Like many young Americans, Eric Johnson developed a passion for international development in the U.S. Peace Corps.
In 1998, weeks after graduating from college, a 22-year-old Johnson flew to Kazakhstan to work as a high school teacher with the Peace Corps. Johnson landed in a country much younger than him, and one making a wide range of nation-building decisions all at the same time.
Kazakhstan, which had declared independence from the Soviet Union in 1991, was eager to demonstrate its separation from Russia. This was particularly evident in its newly reformed education system, where Kazakh was now competing with Russian as a language of instruction and entrée to cultural and political capital.
Johnson witnessed this in his own village school, where students had to choose a language track at an early age. The divide was largely racial, with the ethnic Kazakhs tracking into Kazakh language streams, while Russians and other ethnic groups chose Russian tracks.
“Kazakhstan as a modern nation was six years old,” Johnson said, “and it occurred to me that this method of dividing students was a bad way to build a country. I knew the legacies of segregation in our country, and of apartheid and divide in South Africa, the Balkans and elsewhere, and hoped Kazakhstan would not repeat these mistakes.”
Two years later when Johnson returned to the United States, he chose to pursue graduate studies in education policy, seeking to understand how education contributes to—or inhibits—national development. He earned his MA in Comparative Education from the University of Minnesota and his PhD in Political Science and Education from Columbia University. Along the way, Central Asia served as his touchstone and learning lab. Johnson did his dissertation work on education corruption in Kyrgyzstan through a Fulbright Fellowship.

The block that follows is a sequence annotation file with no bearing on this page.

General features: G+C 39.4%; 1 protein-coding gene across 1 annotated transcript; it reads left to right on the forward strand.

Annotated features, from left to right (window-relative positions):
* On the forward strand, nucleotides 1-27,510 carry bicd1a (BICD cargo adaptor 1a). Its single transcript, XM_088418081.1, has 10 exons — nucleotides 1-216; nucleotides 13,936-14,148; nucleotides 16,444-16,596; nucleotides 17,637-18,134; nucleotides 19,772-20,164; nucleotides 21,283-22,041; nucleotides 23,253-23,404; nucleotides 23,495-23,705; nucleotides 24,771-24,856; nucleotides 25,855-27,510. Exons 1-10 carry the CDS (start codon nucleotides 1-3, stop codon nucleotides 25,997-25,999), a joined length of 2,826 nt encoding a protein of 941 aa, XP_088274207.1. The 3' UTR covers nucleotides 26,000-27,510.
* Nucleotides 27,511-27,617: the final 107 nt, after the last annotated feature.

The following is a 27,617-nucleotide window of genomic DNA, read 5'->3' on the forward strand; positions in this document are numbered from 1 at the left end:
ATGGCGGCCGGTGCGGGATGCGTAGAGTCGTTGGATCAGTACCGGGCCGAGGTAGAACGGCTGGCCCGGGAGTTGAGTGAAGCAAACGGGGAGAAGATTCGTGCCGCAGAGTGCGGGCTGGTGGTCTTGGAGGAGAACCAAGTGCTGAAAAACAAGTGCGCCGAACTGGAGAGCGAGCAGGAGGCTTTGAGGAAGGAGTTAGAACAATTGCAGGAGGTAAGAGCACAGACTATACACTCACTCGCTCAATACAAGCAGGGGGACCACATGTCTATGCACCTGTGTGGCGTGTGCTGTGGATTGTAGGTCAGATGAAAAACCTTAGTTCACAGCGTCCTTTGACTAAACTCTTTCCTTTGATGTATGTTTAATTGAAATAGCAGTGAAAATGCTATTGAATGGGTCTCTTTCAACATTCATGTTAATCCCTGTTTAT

“For most people, the school system is a close touchpoint with their government,” Johnson said. “If that system is corrupt, segregated or ineffective, you will see that reflected in society and with detrimental effects on social and economic development.”
Johnson’s focus on education and the role it plays in the development of citizens and nations continues today.
While he originally intended to go into academia, Johnson pivoted to applied international development work after marrying a U.S. State Department Foreign Service Officer. Johnson worked for the U.S. Agency for International Development (USAID) in Ghana, Vietnam and Washington before joining RTI in 2014.
“I remain interested in the role education plays in forming and strengthening a country,” he added. “RTI provides me the perfect place to pursue this research agenda and contribute knowledge for the global good.”
Today, Johnson works as the research director in the Governance and Economic Development Division of RTI’s International Development Group. He leads research and informs program development in education for employment and economic growth, as seen in a recent publication he authored on RTI’s work in this area: Shared Economic Opportunities: Principles for Building Dynamic People-Centered Economies.
He serves as co-director of RTI’s Global Center for Youth Employment, which brings together a diverse coalition of allies to find and grow youth employment solutions. Through collaboration and research, the Center identifies and supports rigorous programs for youth while guiding a coordinated research agenda.
Johnson also leads the RTI-Duke University Global Development Initiative, which launched in 2018 to leverage the respective institutions’ expertise and abilities to help make a greater global impact.